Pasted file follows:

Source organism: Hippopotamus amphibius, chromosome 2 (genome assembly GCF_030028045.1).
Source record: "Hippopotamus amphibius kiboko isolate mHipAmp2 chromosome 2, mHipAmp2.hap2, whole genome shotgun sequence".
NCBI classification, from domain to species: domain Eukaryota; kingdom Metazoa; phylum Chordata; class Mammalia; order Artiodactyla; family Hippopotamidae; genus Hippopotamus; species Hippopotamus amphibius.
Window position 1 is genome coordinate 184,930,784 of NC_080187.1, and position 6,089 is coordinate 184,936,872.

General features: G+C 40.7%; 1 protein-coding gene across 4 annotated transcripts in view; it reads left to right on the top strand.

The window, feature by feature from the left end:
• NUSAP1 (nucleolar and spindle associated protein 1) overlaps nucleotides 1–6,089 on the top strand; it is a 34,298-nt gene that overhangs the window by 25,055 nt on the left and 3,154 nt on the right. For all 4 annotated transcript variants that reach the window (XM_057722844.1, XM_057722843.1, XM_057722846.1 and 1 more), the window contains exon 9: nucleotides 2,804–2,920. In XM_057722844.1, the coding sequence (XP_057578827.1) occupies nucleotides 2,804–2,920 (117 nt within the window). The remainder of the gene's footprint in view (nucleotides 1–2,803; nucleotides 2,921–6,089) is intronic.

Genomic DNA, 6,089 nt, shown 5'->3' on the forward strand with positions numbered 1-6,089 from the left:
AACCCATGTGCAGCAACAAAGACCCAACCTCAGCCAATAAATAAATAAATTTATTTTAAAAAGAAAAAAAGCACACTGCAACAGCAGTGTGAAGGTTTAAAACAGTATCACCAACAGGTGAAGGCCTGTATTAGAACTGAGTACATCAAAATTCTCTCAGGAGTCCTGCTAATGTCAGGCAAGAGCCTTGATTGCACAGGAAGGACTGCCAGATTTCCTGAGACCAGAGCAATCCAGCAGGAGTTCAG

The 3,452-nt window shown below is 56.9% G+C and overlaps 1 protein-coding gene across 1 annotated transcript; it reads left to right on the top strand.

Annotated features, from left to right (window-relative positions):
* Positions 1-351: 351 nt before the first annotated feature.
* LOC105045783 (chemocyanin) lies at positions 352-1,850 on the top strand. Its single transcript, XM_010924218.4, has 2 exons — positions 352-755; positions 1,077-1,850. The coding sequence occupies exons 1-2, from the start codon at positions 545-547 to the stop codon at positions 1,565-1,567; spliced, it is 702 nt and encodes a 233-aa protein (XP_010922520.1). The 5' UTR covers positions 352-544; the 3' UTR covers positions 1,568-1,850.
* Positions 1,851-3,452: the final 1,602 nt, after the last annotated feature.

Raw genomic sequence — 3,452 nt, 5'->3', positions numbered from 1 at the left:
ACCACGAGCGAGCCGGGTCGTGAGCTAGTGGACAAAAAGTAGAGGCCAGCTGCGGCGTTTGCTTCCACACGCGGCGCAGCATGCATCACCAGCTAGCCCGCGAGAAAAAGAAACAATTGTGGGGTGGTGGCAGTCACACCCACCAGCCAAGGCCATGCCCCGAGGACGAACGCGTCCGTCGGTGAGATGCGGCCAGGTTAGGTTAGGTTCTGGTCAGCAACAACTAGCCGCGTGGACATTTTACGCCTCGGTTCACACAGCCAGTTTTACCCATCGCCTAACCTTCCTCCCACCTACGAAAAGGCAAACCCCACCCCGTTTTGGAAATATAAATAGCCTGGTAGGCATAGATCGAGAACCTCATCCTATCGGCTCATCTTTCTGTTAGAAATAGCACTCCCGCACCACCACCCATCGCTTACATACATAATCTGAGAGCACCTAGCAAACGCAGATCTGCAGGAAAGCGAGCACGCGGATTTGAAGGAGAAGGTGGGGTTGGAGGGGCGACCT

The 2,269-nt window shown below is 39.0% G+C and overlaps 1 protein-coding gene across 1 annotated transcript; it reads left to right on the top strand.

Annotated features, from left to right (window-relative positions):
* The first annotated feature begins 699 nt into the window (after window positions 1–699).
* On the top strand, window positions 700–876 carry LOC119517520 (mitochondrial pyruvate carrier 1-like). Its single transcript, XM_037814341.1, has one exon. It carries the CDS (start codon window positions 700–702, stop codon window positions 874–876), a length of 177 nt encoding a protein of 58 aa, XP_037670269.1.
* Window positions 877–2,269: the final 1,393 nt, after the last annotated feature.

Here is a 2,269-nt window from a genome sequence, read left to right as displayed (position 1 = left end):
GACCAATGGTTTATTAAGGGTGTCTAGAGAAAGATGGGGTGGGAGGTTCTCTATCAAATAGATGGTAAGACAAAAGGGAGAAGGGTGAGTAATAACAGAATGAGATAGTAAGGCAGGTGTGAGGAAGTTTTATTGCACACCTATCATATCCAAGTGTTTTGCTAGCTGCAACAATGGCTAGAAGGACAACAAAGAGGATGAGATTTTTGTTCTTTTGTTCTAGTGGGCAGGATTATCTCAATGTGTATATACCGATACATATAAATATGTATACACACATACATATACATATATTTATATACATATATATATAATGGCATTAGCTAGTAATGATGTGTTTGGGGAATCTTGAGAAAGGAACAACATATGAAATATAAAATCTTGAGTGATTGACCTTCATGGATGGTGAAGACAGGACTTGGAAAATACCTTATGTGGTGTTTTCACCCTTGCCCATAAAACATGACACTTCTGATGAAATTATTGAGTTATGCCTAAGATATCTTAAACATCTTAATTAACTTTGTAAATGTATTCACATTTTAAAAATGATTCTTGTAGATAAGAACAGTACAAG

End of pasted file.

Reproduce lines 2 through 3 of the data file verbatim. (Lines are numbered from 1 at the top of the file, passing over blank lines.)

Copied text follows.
Source record: "Hippopotamus amphibius kiboko isolate mHipAmp2 chromosome 2, mHipAmp2.hap2, whole genome shotgun sequence".
NCBI classification, from domain to species: domain Eukaryota; kingdom Metazoa; phylum Chordata; class Mammalia; order Artiodactyla; family Hippopotamidae; genus Hippopotamus; species Hippopotamus amphibius.